The conversations of the crowd were growing, but the crier touched his mount’s flank, and the beast roared, loud enough to leave Vara’s ears ringing. The crier spoke into the silence that followed, “In their stead, Prince Kaleb has been named the true and rightful heir to the Throne. And to celebrate the event, King Caiphus has commanded a grand festival!”

Kaleb. He was a few years older than Vara, already free to roam the city and beyond while she had been kept inside the walls of the Spire. She had only met him a few times, and he had always treated her with contempt and naked jealousy. Any attempt at conversation quickly devolved into an argument.

“And during this festival, Prince Kaleb will have the honor of executing the traitor Queen!” The crier concluded, voice ringing over the square.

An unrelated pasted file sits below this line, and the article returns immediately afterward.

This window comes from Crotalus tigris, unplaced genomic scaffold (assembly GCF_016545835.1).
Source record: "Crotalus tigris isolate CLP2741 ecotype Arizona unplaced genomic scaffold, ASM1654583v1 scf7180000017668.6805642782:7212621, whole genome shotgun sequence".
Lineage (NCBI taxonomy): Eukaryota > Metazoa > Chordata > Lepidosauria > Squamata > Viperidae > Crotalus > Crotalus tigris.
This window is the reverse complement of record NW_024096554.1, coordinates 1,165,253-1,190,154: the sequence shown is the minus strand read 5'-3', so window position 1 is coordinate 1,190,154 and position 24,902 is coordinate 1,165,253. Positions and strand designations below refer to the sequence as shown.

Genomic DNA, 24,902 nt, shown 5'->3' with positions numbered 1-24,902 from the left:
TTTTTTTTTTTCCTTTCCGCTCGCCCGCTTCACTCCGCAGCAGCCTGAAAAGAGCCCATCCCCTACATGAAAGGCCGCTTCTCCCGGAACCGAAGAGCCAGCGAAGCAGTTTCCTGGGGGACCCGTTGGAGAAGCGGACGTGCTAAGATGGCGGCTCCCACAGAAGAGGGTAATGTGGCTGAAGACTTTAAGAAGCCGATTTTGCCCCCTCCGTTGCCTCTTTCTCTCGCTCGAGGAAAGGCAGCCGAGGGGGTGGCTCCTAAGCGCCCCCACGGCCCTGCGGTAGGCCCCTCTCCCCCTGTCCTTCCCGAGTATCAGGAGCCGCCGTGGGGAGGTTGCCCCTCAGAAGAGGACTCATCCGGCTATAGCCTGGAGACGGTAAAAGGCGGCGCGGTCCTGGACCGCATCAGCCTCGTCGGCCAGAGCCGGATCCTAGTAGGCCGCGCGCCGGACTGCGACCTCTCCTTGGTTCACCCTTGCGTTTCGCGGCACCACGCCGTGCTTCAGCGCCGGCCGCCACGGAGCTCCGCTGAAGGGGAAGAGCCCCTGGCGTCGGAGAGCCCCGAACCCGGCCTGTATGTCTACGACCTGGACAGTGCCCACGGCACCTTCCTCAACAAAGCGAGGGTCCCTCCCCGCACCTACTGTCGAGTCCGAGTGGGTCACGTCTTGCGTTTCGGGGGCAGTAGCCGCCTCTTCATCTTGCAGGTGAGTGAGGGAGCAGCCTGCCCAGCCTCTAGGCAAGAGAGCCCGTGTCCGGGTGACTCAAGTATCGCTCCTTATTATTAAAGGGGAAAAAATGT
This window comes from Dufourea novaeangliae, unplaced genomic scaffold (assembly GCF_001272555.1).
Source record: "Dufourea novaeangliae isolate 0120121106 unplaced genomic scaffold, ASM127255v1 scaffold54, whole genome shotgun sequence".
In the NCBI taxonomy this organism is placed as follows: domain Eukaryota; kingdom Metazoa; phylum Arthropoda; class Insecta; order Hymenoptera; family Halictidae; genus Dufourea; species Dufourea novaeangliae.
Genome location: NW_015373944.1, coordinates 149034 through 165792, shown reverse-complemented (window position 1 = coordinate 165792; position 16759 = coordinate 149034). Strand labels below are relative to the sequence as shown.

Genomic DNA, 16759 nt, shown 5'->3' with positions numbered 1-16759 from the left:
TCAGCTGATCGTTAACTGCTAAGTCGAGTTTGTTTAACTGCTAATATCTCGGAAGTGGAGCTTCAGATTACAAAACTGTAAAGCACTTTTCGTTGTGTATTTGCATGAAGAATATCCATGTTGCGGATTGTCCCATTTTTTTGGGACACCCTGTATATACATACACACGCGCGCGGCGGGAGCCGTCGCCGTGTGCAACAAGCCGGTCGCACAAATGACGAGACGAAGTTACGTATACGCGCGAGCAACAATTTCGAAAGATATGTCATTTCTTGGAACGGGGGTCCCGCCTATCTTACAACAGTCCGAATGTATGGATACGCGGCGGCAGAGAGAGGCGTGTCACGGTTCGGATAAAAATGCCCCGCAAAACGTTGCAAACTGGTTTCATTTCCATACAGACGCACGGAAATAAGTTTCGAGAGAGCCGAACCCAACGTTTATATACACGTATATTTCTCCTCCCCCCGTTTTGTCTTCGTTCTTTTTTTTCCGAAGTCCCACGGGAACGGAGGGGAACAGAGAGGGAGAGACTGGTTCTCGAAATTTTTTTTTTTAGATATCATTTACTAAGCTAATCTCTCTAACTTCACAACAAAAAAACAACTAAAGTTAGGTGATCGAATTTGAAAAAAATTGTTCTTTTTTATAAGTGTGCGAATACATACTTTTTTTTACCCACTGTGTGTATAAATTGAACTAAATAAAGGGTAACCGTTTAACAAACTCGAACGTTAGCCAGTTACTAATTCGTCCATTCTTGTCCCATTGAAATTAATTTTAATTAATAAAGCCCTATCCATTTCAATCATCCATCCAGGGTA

Executing the traitor.

All anger fled from Vara’s body and she fell to her knees. What can I do? Daraka’s dead. The Clans are gone. I have no one.

Come on,” Coslo pleaded, eyes darting around the alleyway.

Vara shook her head slowly. “Th-that’s my mom.”

Coslo froze, then took a slow breath. “Oh. You’re her.”

Vara nodded numbly. “They’re going to kill her.” As she said it, she remembered the thunder of Daraka's voice as he charged their pursuers. For the Clans! She also remembered the pounding rain the night before, and the feeling of helplessness as the nightmare consumed her. “I… I won’t let them.”

Shakily, Vara pushed herself to her feet.

I won’t let them.